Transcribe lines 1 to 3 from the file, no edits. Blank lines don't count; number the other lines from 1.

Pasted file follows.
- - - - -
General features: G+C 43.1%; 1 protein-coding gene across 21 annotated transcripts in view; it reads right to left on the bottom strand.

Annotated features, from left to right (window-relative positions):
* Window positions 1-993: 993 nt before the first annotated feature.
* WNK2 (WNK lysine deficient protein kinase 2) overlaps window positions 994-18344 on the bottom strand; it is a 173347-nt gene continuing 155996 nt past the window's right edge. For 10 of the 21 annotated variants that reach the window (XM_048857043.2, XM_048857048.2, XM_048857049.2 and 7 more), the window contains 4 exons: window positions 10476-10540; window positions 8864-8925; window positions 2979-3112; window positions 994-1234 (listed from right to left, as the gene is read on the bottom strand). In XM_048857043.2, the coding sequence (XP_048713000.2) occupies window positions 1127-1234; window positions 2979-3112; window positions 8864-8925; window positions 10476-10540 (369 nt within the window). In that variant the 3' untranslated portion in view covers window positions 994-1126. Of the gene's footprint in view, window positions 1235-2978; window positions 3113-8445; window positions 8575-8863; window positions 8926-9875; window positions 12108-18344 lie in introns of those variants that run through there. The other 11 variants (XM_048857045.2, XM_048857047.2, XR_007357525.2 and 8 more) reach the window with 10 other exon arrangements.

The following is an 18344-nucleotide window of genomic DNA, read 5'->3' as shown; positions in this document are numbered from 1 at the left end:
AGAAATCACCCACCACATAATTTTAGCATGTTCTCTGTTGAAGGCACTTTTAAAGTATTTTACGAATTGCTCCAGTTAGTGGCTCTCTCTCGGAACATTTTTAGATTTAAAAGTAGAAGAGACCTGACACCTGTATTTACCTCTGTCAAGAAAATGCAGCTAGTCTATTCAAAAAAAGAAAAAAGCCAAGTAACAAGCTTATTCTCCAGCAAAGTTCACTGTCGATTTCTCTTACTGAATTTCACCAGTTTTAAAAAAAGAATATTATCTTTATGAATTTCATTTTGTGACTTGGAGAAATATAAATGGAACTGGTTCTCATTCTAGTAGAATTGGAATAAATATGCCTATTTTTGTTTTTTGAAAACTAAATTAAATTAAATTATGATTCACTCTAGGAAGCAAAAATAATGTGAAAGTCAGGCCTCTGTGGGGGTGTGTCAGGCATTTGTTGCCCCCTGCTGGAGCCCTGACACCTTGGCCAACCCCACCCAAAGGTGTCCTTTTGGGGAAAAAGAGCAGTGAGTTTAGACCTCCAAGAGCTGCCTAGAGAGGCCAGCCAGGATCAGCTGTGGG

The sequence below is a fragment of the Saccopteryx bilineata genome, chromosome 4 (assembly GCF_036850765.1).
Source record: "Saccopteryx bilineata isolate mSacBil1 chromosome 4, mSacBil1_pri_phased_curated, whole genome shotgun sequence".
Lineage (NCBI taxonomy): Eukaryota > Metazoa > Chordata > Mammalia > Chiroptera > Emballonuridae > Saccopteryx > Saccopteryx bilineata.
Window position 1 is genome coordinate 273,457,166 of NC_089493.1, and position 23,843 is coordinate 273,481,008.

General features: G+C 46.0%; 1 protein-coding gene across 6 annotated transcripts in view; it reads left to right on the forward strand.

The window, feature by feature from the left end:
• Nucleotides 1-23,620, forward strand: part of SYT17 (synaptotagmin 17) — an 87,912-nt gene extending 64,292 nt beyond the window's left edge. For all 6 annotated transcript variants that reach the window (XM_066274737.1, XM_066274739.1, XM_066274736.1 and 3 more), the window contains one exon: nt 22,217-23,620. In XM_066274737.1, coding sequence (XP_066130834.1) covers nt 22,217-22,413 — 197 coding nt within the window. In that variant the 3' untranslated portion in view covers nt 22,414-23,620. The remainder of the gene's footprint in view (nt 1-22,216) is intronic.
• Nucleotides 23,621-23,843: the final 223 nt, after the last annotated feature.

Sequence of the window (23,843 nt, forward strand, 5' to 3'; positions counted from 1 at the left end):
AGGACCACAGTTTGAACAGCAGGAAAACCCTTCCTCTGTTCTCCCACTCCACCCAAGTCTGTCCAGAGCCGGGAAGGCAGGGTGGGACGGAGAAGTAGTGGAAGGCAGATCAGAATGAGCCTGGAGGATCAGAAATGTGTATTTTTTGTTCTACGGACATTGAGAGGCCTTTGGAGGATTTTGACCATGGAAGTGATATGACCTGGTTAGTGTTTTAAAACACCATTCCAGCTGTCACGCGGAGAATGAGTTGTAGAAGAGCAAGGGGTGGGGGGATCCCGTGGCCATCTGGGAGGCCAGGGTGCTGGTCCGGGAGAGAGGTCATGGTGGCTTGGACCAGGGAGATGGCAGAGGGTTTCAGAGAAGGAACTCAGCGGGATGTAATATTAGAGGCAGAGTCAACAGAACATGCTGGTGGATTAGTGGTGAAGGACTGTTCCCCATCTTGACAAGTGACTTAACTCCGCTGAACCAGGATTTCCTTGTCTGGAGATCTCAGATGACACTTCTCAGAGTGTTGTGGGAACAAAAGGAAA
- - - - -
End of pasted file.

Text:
General features: G+C 43.1%; 1 protein-coding gene across 21 annotated transcripts in view; it reads right to left on the bottom strand.

Annotated features, from left to right (window-relative positions):
* Window positions 1-993: 993 nt before the first annotated feature.